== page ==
European flu rates creeping higher

Editorial Board

Editorial Board

February 6th, 2012

Editorial Board

The number of new cases of seasonal influenza in Europe continues to edge upwards, according to health protection authorities.

The European Centre for Disease Prevention and Control (ECDC) says flu viruses have been slowly spreading across the continent throughout the winter season, with the number of confirmed cases rising since the beginning of December 2011.

However, the overall rate of reported cases is still rated as “low” in 23 of the 27 EU countries included in the agency’s latest flu surveillance paper.

Bulgaria, Iceland, Italy and Spain recorded higher rates of flu but these are still well within the range of what is expected during the height of flu season, according to the ECDC.

A moving target

There are several strains of the influenza virus circulating and causing illness in different regions throughout the year. The virus is constantly changing so our immune system must first recognize this new virus before mounting a defense. Therefore each year there is a different level of public health impact from one year to the next.

Seasonal influenza

Each flu season a network of experts collaborates on what they expect to be the three most common forms of flu virus circulating in the coming winter season. The strains identified by these experts make up the that years seasonal influenza vaccine.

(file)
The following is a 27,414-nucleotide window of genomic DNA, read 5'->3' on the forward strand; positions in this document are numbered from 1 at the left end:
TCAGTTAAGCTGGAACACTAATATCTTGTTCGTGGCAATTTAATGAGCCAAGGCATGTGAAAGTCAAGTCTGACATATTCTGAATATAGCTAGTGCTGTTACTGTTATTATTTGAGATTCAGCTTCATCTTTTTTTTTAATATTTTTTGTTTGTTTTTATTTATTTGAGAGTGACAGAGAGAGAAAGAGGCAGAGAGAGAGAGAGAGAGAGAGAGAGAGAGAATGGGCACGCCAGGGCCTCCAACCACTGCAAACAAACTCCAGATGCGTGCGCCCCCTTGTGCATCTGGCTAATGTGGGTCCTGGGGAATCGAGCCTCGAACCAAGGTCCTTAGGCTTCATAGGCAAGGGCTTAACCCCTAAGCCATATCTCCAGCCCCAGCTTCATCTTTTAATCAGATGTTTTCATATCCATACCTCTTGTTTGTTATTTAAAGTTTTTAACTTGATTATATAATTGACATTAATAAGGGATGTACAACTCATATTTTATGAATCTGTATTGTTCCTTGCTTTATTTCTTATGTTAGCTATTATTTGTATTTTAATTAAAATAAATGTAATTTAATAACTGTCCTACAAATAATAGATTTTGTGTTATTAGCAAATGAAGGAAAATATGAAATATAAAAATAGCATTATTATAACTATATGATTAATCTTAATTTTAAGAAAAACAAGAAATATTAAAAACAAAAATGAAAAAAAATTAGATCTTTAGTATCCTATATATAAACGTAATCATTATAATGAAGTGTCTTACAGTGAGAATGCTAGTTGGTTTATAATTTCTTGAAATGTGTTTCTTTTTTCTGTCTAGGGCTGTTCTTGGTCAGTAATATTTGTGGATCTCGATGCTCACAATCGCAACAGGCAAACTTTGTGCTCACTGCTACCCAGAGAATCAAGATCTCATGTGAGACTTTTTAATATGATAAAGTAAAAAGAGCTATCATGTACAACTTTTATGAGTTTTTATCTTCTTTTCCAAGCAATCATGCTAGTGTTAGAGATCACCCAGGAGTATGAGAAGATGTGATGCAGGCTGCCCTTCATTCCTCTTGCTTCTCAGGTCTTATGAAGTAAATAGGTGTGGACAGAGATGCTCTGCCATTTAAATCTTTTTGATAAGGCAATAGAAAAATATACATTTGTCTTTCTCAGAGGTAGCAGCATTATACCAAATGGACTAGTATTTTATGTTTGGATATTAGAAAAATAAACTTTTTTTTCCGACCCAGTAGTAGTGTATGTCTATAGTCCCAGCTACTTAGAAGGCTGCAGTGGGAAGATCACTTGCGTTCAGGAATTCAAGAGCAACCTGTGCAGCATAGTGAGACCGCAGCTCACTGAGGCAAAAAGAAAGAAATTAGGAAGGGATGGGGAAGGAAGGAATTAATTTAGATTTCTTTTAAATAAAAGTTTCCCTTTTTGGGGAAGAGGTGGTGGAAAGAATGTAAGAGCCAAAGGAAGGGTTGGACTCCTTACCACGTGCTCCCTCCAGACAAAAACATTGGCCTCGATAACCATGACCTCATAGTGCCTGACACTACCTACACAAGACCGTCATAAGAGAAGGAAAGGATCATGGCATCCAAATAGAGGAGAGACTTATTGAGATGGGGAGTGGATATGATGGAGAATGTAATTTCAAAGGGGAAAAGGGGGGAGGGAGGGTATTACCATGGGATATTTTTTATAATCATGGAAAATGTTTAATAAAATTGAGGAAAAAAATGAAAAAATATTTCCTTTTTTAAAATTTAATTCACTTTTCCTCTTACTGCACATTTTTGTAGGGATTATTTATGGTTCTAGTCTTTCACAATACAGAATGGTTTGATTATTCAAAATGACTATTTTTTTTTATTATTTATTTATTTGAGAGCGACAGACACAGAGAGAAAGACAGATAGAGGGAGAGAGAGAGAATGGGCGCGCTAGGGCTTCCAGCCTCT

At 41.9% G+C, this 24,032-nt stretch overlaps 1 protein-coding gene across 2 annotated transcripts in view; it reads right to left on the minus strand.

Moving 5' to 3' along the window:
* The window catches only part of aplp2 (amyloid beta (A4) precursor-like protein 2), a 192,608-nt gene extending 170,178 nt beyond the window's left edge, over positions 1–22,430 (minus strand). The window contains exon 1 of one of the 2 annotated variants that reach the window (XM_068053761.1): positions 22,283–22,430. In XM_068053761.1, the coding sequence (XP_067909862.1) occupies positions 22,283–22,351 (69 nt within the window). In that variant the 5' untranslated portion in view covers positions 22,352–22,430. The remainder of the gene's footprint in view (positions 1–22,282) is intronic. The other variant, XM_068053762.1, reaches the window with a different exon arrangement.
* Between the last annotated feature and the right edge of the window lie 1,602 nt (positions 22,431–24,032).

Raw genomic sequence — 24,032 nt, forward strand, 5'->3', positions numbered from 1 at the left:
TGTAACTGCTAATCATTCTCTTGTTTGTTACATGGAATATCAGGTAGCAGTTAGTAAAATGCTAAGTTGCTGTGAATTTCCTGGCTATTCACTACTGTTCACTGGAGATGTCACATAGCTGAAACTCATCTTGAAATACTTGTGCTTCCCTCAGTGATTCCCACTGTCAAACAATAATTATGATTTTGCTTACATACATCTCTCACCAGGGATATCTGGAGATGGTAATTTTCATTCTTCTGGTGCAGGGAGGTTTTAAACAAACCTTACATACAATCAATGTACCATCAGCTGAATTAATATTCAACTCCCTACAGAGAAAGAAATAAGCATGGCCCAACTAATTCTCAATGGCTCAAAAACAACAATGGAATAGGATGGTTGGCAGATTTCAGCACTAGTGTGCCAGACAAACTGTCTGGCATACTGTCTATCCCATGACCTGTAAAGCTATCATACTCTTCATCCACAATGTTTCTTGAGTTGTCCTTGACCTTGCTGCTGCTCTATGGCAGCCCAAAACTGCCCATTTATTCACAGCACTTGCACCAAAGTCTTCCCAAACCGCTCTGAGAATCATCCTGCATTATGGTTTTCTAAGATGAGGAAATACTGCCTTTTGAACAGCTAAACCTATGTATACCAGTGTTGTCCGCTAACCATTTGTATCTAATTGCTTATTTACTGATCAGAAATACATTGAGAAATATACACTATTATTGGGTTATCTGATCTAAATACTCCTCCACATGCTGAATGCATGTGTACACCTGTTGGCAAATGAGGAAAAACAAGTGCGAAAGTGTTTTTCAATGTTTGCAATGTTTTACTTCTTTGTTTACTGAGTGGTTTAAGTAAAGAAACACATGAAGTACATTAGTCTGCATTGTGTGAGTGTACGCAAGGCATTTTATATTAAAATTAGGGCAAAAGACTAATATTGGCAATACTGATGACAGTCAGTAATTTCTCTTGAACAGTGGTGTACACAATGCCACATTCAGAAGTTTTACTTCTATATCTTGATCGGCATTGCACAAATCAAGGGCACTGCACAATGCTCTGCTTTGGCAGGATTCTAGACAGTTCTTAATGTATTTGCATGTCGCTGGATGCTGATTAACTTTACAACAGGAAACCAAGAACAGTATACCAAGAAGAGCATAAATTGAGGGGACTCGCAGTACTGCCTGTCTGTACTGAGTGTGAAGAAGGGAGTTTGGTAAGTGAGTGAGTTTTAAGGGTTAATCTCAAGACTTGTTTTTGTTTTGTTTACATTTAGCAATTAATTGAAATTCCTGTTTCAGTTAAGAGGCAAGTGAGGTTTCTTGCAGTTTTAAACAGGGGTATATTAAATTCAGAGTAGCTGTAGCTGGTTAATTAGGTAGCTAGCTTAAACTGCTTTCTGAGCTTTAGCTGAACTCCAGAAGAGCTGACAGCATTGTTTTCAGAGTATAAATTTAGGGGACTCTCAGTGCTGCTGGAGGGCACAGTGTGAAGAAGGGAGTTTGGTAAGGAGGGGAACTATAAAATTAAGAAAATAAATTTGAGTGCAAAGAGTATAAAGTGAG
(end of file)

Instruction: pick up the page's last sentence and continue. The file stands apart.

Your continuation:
Read how experts decide which flu viruses should be included in the vaccine

This year, so far, the dominant flu viruses are the A/H3N2 viruses and, to a lesser extent, the A/H1N1 virus which was responsible for the 2009 global flu pandemic.

Last year the number of new cases of influenza in Europe tapered off near the end of April, leading the ECDC to declare the end of the flu season in early May.

Read: Do you understand the flu?


  1. Ricardo


    March 2nd, 2012

    My five year old just had his ylaery flu shot on Friday (as well as several other vaccines at his 5 year well visit). We left the doc’s office around 10am and by 2pm he was complaining of a very sore throat. When I checked his temp a few hours later, he had one of about 100.5. I went into a panic knowing that kids are supposed to be healthy when they have their vaccinations. He didn’t complain of not feeling well at the doc appt. and when the doc did his well visit checkup, he didn’t mention anything not being right.I called the nurses line to ask if him not feeling well/temperature would hinder the efficacy of the vaccines he received that day. She said it was possible depending on the severity of his temperature. What are your views? I’m guessing that he was developing a cold but didn’t have any symptoms at the time of the shots. Do I need to worry that the shots aren’t going to do their job? I’m prone to worrying so any feedback would be helpful.P.S. His little sis had a temp the day before, so we rescheduled her flu shot for this week.VA:F [1.9.10_1130]please wait…

    • Gary Finnegan

      Gary Finnegan

      March 2nd, 2012

      Ricardo, I hope your son is feeling better. Your doctor is best placed to answer any concerns you have.